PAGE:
This could all be wrong the way I did it but its all stock and going in a day cruiser. Should be fine in my opinion but I know that fancy motor builders always look at things from a different angle. As well as they should because race type applications motors live a different life and will fail very fast if not built correctly.
    I think it's a safe prediction to say this project will be back for more advice.......
    Ray
    LOUD BOATS SAVE LIVES

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    Default Nope....

    Quote Originally Posted by gn7 View Post
    Ray, you've never heard of converter balloning? Really?

    I've seen all sorts of internal damage, but never seen one swell up.....
    Ray
    LOUD BOATS SAVE LIVES

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    "For balancing I did not do a thing. I did not pull the rods or pistons and everything is bone stock for this build so I took the advise of the machine shop and did not balance anything."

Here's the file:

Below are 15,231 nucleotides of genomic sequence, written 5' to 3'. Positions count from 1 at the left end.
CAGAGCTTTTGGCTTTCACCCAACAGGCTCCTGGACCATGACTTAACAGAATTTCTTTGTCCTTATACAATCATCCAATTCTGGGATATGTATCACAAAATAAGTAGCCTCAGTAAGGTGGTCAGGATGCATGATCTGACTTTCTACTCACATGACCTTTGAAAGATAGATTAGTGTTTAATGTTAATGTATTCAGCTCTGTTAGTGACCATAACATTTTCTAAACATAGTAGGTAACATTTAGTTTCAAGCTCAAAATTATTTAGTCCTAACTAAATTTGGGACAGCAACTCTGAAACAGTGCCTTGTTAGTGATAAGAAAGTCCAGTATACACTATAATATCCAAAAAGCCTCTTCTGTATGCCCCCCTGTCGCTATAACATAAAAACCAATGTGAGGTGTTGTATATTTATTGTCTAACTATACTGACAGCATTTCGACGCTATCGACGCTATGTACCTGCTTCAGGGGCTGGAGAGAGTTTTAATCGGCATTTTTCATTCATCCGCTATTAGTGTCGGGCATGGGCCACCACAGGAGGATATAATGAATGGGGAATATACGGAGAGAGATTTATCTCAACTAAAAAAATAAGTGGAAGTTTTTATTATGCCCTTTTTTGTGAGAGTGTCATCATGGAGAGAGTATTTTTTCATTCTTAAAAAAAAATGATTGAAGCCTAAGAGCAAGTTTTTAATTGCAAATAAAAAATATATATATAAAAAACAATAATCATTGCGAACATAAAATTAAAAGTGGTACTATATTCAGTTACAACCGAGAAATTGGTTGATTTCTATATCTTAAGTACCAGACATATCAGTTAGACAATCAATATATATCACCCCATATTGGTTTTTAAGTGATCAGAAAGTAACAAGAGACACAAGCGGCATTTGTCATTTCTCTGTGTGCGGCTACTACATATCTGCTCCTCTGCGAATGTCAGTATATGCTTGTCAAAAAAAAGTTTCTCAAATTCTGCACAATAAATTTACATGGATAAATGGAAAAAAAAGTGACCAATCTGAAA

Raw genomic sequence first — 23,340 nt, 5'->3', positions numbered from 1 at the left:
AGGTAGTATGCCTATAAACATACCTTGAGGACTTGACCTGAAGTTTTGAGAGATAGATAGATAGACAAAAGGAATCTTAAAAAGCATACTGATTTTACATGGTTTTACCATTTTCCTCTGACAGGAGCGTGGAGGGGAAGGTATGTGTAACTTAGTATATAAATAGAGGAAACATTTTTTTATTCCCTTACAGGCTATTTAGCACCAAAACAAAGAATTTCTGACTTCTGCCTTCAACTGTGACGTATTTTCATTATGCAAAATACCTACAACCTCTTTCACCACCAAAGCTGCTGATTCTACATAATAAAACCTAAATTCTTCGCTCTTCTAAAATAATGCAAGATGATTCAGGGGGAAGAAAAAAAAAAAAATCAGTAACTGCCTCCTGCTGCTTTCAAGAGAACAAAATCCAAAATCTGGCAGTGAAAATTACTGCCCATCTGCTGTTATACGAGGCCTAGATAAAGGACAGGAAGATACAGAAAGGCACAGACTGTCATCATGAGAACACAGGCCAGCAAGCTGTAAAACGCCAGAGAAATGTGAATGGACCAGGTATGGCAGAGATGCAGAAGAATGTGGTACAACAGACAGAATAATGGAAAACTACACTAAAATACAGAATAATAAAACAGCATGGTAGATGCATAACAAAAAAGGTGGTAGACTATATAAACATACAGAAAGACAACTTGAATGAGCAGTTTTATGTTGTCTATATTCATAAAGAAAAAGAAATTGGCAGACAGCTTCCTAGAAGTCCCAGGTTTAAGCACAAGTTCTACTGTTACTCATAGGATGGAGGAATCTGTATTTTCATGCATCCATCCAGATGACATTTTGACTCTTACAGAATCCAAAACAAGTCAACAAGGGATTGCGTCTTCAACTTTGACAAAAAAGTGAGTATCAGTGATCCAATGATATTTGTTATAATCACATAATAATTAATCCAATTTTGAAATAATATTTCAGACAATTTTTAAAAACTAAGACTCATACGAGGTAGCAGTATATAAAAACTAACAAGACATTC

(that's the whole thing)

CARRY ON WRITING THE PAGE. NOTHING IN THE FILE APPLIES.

Balancing is one of the cheapest things you do to a motor. Also one of the best things you can do to it. If your machine shop did not recommend it I would find a new one. Maybe it was due to something you told them. Maybe they thought it would never see 3000 rpm. Good Luck. You will need it.
    No Fool Like A Old Fool is there?

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    Senior Member EVILFORCE's Avatar
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    Quote Originally Posted by Moneypit View Post
    I've seen all sorts of internal damage, but never seen one swell up.....
    Ray
    OH YA Ray. They swell up so big they start coming out the bottom of the bellhousing.
    No Fool Like A Old Fool is there?